The quenching and partitioning (Q&P) process is a heat treatment process, aiming at the creation of steel microstructures composed of martensite and retained austenite. Herein, the thermal stability of the microstructure is investigated upon reheating steel microstructures, created with different Q&P settings, in different thermal routes, using dilatometry and thermomagnetometry to quantitatively monitor phase fractions. Analysis of the derivative of dilatometry curves and thermomagnetic data reveals that upon reheating the retained austenite decomposes. The decomposition occurs in two stages when the heating rate is relatively low. The retained austenite completely transforms to ferrite and cementite upon reheating to 550 °C, followed by isothermal holding for 1800 s. Increasing the partitioning time from 50 to 300 s at 400 °C after quenching to 260 °C significantly increases the thermal stability of retained austenite. In all conditions, both carbon-depleted martensite (formed in the initial quenching step) and fresh martensite (formed in final Q&P quenching) are found to be partially tempered during the reheating experiments.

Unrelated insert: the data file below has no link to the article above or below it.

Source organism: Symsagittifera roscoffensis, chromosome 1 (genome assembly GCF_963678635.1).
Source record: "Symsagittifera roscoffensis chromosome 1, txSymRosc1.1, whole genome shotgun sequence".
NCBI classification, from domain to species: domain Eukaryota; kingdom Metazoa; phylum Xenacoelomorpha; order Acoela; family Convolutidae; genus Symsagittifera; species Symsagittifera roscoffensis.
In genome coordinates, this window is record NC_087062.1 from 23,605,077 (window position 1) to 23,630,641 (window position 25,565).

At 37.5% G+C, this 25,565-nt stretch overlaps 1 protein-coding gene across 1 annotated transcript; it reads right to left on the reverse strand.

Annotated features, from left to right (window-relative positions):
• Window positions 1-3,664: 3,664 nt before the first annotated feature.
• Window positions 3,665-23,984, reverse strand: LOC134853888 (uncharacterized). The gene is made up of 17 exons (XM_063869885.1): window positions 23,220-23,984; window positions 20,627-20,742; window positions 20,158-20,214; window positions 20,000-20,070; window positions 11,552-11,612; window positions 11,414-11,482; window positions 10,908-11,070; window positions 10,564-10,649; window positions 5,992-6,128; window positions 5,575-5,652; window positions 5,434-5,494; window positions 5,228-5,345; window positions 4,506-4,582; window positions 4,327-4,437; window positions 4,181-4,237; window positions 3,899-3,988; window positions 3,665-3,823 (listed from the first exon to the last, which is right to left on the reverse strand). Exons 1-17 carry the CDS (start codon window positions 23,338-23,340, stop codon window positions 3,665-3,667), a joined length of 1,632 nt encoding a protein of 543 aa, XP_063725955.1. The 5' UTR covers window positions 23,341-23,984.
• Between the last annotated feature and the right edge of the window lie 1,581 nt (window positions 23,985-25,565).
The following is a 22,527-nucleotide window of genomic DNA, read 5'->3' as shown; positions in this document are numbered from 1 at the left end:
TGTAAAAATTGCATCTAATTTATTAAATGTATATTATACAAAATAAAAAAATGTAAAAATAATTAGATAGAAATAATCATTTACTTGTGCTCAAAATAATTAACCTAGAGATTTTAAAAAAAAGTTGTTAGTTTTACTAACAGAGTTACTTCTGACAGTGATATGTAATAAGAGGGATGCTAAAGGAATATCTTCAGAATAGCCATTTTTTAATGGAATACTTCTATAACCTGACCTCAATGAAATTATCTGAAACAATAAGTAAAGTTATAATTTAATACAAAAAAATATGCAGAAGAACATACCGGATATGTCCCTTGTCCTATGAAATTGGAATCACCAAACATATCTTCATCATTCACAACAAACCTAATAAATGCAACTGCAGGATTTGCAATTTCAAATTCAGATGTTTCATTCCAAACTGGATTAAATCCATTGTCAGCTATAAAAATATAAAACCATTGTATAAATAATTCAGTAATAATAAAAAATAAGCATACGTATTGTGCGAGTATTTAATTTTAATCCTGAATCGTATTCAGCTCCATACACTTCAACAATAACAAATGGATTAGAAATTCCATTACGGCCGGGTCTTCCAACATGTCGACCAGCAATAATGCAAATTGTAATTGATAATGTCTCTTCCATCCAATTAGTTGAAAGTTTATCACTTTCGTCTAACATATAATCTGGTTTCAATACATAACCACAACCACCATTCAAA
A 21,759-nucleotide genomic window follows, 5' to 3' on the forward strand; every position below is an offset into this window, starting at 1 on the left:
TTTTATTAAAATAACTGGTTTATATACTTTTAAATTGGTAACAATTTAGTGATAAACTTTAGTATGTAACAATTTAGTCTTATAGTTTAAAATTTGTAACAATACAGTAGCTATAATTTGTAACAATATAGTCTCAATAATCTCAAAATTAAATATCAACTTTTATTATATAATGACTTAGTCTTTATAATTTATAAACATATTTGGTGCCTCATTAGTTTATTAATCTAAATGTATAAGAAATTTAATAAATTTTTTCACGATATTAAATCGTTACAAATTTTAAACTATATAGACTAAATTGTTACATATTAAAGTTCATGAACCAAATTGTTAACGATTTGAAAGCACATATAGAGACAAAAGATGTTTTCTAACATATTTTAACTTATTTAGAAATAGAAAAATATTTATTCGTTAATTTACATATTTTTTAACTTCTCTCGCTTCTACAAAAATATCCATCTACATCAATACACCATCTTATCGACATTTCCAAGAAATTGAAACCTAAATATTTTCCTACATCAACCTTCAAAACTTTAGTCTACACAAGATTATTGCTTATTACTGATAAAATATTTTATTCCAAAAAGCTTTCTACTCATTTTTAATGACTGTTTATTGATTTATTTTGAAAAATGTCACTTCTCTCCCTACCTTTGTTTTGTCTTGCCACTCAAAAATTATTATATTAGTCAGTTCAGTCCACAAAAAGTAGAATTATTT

- microstructural stability
- quenching and partitioning steels
- retained austenite